Sitting on one of the office couches with the garage door open—the light and breeze freely flowing in—Adam Landrum, President & CEO at Up&Up took a moment to take in his surroundings.

Adam was sitting in the Up&Up office, located in Greenville, South Carolina. He had designed the space to feel more like a coffee shop and bar rather than a sterile, tiring office environment.

As a higher education marketing agency, Adam wanted to create an inspired workspace; he wanted to design a vibrant place that would harness team members’ creative talent and help them create great work with one another.

“In trying to build a great company, I really wanted happy employees and I wanted to create a workplace where people wanted to come,” adds Adam.

He had done just that: no matter where you are in the Up&Up office, employees have coffee, tea, or even beer nearby. On any given day, team members can be caught eating trail mix, fresh fruit, or another snack provided by the company. “They also can float around and change their scenery throughout the space. That’s their environment,” says Adam.

It might have been, in part, because he was reading Triggers: Creating Behavior That Lasts, by Mark Reiter and Marshall Goldsmith, but as Adam looked around him he had an insight that day.

Up&Up had been using surveys to give team members a chance to provide ongoing feedback about their levels of engagement. Specifically, these “pulse” surveys collected anonymous data to gauge employees’ happiness. They were used (and still are) to provide real-time feedback to help leadership continue to create a healthy culture.

Thinking about one of the recent survey’s results, Adam realized just how much of employee engagement is in the hands of employees.

“As pointed out in the book Triggers, it could be argued it’s the wrong question to ask, ‘Are you happy at work?’ The right question to ask is: ‘How are youcontributing to your happiness at work?’” explains Adam.

It was an aha moment. “Engagement is also employees’ responsibility. They need to have the desire to learn and assume the responsibility to empower themselves,” he adds.

“I used to think my employees’ happiness was my number one priority. After awhile of failing miserably, I learned I can’t make them happy. Happiness is their responsibility.”

With that thought shift behind him, Adam re-examined and began to evolve how he equipped team members to make better decisions and deal with challenging situations. Here’s how leaders across the company are empowering each other to live in their zone of genius.

Making time to grow in self-awareness.

Up&Up team members have read The 15 Commitments of Conscious Leadership: A New Paradigm for Sustainable Success written by Jim Dethmer, Diana Chapman, and Kaley Klemp. The company has adopted the commitments of conscious leadership that are described in the book as a part of their behavioral values.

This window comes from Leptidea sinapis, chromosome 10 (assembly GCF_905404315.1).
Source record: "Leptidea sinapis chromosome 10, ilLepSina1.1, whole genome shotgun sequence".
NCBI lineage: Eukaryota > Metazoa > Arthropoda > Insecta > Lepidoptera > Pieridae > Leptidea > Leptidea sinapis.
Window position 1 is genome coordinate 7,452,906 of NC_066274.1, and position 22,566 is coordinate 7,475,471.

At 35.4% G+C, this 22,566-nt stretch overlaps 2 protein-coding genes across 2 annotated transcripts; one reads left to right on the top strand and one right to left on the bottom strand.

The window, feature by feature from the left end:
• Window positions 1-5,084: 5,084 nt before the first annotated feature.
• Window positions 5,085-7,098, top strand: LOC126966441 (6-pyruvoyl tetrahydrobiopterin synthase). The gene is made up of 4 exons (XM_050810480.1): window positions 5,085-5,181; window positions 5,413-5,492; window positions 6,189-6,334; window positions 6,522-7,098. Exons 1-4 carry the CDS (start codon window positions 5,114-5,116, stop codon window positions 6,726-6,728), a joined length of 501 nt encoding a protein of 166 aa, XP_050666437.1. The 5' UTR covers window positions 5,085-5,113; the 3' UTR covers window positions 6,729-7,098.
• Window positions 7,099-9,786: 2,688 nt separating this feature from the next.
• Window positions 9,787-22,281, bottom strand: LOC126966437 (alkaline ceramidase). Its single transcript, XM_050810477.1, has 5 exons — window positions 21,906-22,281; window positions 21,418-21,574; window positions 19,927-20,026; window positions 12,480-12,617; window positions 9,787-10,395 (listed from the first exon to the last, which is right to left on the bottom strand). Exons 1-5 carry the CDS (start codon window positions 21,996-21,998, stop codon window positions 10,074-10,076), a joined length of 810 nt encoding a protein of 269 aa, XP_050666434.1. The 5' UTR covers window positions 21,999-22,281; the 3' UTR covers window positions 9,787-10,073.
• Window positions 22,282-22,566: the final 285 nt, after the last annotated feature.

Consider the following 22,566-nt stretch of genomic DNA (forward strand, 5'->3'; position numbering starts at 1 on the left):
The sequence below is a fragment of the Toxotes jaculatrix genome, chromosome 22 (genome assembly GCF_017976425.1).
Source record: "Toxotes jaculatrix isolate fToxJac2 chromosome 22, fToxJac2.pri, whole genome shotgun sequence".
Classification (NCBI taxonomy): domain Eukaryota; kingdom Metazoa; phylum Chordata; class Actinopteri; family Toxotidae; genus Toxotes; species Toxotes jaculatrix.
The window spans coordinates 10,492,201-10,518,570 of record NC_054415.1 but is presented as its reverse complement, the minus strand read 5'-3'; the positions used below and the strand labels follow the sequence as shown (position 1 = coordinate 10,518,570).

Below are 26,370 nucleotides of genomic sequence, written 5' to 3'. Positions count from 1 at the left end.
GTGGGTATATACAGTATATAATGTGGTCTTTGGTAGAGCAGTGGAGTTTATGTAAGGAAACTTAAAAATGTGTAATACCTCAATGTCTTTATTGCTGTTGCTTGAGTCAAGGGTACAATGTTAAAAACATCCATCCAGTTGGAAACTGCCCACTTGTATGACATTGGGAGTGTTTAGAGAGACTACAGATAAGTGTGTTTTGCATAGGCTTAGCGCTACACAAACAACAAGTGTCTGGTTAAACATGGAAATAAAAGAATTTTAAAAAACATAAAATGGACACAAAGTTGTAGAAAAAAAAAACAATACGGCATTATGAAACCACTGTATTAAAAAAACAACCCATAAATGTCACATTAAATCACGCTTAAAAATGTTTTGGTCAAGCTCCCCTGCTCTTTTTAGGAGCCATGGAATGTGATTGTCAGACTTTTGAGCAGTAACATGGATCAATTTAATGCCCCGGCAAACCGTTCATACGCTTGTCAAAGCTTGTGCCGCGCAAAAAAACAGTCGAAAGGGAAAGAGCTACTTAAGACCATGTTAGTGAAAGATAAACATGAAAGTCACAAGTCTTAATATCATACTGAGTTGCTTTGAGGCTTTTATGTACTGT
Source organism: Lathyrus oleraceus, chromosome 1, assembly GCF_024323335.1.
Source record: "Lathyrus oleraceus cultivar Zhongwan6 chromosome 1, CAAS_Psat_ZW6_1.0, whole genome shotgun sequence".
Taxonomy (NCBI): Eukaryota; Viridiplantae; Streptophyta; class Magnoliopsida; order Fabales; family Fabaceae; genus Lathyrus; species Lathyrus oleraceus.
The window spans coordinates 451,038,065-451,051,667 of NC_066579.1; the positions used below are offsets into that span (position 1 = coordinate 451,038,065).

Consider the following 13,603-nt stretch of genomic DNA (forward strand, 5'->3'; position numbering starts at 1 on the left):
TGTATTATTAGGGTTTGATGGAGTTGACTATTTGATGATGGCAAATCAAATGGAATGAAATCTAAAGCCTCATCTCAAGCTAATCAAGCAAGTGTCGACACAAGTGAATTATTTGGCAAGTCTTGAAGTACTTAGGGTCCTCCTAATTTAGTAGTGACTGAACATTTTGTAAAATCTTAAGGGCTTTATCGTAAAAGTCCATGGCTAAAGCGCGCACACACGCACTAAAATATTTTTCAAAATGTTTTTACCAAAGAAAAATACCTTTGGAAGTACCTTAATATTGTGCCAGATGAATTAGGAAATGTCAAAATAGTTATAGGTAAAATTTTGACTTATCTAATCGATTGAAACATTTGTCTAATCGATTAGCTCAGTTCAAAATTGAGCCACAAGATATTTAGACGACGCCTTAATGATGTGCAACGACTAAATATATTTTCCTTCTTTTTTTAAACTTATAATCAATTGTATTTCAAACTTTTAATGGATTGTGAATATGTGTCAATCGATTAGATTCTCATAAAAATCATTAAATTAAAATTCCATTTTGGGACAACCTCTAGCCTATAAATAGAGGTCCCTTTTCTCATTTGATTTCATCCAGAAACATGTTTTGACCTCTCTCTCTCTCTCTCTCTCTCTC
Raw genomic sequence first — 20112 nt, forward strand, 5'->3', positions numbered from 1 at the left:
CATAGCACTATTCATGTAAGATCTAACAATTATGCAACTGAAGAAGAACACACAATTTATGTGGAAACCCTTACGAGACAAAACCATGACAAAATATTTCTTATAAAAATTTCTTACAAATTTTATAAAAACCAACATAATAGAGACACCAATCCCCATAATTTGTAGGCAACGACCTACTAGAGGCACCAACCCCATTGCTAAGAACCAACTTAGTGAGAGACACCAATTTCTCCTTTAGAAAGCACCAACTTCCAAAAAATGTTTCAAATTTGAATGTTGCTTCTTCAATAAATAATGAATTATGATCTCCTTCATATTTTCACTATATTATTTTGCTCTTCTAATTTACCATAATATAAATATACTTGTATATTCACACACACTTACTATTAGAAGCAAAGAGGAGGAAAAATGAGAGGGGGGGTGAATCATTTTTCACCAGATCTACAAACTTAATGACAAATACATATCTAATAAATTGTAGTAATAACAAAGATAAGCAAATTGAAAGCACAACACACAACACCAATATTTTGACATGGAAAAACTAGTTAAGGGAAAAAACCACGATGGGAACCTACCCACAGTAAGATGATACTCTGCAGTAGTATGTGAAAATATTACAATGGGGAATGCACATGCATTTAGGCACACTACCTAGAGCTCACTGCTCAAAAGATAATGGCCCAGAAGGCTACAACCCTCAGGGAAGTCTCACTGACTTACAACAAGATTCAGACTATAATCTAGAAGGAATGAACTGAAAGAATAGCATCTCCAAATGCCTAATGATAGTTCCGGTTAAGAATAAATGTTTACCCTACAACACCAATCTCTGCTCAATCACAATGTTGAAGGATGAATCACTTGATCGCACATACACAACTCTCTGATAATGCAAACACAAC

These approaches and tools help Up&Up team members to become more self-aware, emotionally intelligent leaders who can:

  • Take 100 percent responsibility for their life and their entire well-being;
  • Shift from a defensive posture to an open-minded, curious state;
  • “Let go” of the need to be right;
  • Strive to see every interaction as an opportunity for learning.

“This really helps facilitate much better teamwork. Conscious leadership and encouraging employees to own their happiness can be a total paradigm shift for a lot of people, including me a few years ago,” explains Adam.

Each month, Up&Up has a conscious leadership forum, a time block where they are able to discuss and practice the 15 commitments of conscious leadership. Typically a session will run for two to three hours. Individuals often suggest topics to discuss, and then the forum votes on one or two topics that the group will then focus on.

“For example, we might look at commitment number two, which is curiosity. So, what does it mean to get curious? Then, we might look at: what does it mean to not feel entitled to be right, but just be aware of yourself?”

It’s a safe and productive environment that helps leaders get to know themselves and continue to practice shifting their consciousness. The result so far: empowered employees who are able to grow their ability to own their emotions, behaviors—and ultimately—their happiness.

Providing opportunities for rapid learning.

The average age across Up&Up’s leadership team is 36. “That means we have given some relatively young employees the opportunity to step into a leadership role, when quite frankly, they needed to grow into their role,” shares Adam.

Giving employees opportunities to spread their wings helps them learn quickly and helps grow their confidence. “We haven’t executed perfectly, but last year this leadership team led our 16-year old firm to record growth and record profit with this philosophy,” says Adam. 

“Doing this has required a tremendous amount of vulnerability and trust,” Adam says. “I think it’s been a game-changer for us.” Learn more about becoming a more conscious leader at Aileron today.